A week after the UK’s worst dolphin stranding since 1981, reports from locals and the UK Navy are conflicting. Two weeks of live-fire exercises were wrapping up in the area over last weekend, with the Navy first claiming to have concluded those exercises Sunday afternoon, then saying that in fact the last live-fire took place far offshore on Friday, with a mid-frequency submarine-hunting sonar used on Thursday. However, local Falmouth Coast Guard personnel report heavy Naval activity through Sunday afternoon in Falmouth Bay. And, Nick Tomlinson, a local fisherman working 12 miles offshore, experienced a most dramatic blasts than he has felt in the 35 years he has been working the waters off the Cornish coast. “I’m used to the big military guns going off but this was something different – bang, bang, bang, very close, very loud. The vibrations went through the boat and up through my backbone. The whole boat was shuddering.”
(Press reports are not clear on whether Tomlinson heard this on Sunday or Monday.) On Monday, dolphins were found trapped in two different estuary rivers, and milling unusually close to shore near Falmouth. Dead dolphins had mud in their lungs and stomachs, likely taken on while floundering in low estuary tides. The British Divers Marine Life Rescue (BDMLR), which co-ordinated the rescue of several dolphins, said they received reports from the public that an explosion took place at sea over the weekend. Such an explosion could have panicked the dolphins – who were away from their natural deep water habitat – and sent them up the river to shallow waters. “It does not mean that the Navy is to blame, but it would be naive of us to ignore the activity that has been going on,” said the BDMLR.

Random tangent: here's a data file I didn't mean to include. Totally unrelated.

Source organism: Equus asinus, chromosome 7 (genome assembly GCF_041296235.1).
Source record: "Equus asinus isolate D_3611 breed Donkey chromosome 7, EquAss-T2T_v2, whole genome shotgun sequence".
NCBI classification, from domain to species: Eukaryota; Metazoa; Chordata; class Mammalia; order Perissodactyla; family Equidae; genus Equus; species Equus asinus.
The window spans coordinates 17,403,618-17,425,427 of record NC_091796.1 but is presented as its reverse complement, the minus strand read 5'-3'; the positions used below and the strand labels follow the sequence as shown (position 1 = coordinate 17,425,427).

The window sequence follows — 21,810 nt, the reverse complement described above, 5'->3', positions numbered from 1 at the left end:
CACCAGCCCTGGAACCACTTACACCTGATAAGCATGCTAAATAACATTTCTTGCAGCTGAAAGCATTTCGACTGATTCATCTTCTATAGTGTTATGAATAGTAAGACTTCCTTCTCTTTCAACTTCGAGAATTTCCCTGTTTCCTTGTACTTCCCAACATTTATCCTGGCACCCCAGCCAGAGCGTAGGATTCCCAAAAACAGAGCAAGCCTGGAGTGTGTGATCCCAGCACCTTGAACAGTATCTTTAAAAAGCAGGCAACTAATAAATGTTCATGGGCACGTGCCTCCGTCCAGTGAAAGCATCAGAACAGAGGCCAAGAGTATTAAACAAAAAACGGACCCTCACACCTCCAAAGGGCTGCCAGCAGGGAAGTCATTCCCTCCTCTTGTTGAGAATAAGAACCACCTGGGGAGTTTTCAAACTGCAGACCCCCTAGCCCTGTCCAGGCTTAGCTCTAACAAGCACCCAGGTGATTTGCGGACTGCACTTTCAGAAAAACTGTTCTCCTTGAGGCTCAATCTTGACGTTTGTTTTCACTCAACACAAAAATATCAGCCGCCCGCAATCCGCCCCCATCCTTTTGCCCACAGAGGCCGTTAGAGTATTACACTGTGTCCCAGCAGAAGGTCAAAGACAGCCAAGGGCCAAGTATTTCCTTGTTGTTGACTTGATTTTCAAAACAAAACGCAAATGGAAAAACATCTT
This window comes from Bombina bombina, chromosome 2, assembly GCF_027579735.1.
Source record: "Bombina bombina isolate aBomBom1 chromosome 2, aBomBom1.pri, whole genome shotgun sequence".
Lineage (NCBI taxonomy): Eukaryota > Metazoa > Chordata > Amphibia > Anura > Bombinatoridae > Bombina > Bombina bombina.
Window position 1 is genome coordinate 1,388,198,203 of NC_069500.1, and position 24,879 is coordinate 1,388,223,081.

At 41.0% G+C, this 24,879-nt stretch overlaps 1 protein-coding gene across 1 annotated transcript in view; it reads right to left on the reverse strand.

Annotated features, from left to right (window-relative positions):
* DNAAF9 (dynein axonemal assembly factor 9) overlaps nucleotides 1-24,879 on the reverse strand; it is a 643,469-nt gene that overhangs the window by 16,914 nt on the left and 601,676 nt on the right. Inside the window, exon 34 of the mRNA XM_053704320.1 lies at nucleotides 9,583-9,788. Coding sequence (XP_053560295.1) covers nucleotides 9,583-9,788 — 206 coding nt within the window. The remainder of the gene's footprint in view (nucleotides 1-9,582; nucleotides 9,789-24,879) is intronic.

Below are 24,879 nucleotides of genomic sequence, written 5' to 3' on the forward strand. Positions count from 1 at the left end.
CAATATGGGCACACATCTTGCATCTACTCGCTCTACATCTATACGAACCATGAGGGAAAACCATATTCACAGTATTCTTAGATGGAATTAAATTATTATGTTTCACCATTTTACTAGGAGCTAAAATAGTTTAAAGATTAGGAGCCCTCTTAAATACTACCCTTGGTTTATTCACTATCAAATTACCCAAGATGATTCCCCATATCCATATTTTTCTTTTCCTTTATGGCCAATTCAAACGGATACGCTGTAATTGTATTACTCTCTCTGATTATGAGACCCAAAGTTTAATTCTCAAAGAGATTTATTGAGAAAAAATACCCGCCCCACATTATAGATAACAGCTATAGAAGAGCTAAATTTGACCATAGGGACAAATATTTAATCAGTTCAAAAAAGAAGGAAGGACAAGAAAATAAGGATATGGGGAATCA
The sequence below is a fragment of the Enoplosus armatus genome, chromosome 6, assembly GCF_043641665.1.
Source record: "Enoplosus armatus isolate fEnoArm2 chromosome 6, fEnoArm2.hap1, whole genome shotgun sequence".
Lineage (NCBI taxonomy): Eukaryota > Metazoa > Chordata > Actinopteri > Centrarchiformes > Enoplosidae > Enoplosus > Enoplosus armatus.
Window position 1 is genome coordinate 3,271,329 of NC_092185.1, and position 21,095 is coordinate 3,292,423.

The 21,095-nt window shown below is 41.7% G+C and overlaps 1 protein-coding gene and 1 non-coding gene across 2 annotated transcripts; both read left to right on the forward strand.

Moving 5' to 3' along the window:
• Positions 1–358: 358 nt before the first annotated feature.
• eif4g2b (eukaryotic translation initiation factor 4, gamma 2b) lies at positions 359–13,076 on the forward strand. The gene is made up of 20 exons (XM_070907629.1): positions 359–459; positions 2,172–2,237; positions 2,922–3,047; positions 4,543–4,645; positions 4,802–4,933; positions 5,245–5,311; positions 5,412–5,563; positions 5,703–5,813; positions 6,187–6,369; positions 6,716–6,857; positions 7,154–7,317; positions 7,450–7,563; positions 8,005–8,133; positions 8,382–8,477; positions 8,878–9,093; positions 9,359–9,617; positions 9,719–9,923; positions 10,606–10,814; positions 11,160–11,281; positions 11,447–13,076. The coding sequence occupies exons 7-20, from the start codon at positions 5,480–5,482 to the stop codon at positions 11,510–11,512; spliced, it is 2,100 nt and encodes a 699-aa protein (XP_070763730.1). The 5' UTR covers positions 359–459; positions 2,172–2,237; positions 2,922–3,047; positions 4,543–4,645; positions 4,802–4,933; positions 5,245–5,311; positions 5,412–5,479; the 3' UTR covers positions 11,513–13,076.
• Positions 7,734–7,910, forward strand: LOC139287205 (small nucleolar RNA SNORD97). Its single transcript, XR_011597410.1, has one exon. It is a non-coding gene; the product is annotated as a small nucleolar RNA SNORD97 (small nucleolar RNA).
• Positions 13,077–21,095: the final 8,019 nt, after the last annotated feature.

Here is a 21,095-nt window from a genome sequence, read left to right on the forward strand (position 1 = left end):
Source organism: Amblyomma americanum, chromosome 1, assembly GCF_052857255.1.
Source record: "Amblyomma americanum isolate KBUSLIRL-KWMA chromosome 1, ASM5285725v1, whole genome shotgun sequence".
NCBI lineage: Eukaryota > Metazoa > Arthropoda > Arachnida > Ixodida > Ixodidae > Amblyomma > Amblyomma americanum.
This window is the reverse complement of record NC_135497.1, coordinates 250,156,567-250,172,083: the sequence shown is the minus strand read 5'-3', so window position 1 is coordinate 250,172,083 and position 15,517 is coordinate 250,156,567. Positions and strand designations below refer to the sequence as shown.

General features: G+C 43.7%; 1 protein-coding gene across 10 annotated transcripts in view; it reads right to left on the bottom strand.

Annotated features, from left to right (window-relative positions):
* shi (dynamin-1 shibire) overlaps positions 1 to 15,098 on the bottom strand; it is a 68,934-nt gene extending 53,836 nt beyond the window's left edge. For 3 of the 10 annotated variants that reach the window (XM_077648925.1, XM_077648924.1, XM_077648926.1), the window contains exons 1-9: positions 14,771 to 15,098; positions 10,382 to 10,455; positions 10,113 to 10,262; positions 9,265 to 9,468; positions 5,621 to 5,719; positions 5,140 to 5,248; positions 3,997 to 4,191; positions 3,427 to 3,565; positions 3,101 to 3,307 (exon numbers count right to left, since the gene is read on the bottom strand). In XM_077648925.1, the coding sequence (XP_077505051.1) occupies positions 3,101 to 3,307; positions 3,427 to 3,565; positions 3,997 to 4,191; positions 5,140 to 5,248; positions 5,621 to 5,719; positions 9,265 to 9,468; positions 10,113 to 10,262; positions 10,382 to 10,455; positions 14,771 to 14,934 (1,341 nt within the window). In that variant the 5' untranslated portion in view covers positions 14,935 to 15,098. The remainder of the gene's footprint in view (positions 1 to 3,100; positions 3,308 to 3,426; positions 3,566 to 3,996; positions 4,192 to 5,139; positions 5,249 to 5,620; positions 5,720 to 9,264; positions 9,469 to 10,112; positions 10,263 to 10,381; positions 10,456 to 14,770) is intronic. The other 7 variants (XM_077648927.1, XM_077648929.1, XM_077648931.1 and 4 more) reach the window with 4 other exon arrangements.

The main stranding sites were in the Perculi River, right side of image, with other dolphins also caught
in the Helford River, bottom left, and some dolphins milling unusually near to shore in Falmouth as well.
All of these estuaries could have offered quiet refuge from any loud noises
occuring in Falmouth Bay or the open ocean nearby.
Image courtesy Google Maps
BDMLR chairman Alan Knight, said: “The fact that they have beached in four separate sites is very unusual. It indicates to me that there is some kind of disturbance.” For the first week, statements from the Royal Navy neglected to mention whether mid-frequency sonar use during the exercises; a spokeman admitted to a reporter who asked about it that she was not sure and would have to check. Navy statements have said only that no low-frequency sonar was in use, and that a short-range high-frequency mapping sonar was being used on Sunday and Monday 12 miles offshore; the mapping sonar is unlikely to have caused a panic that far away, as high-frequency sound dissipates at short range. A week later, the UK Navy admitted that a “dipping” version of the mid-frequency sonar (dangled from a helicopter) had been used on the Thursday before the strandings, spurring speculation that the dolphins may have entered Falmouth Bay at that point, and been disoriented for several days. It seems more likely that, whether chased into the bay by the dipping sonar or not, some dramatic event on Sunday or Monday morning was more directly to blame, sending the dolphins into two estuaries where they floundered and died. Two alternatives to the idea that noise chased them upstream have become less likely as more information appears: no orcas were seen in they bay, making it unlikely a pod could have chased the dolphins in three directions at once, and while there were many fish feeding on unusually large algae blooms in the area, most dead dolphins had no fish in their stomachs, suggesting they were not feeding when they were in the estuaries. Sources: Telegraph, 6/10/08 [READ ARTICLE] Daily Mail, 6/11/08 [READ ARTICLE]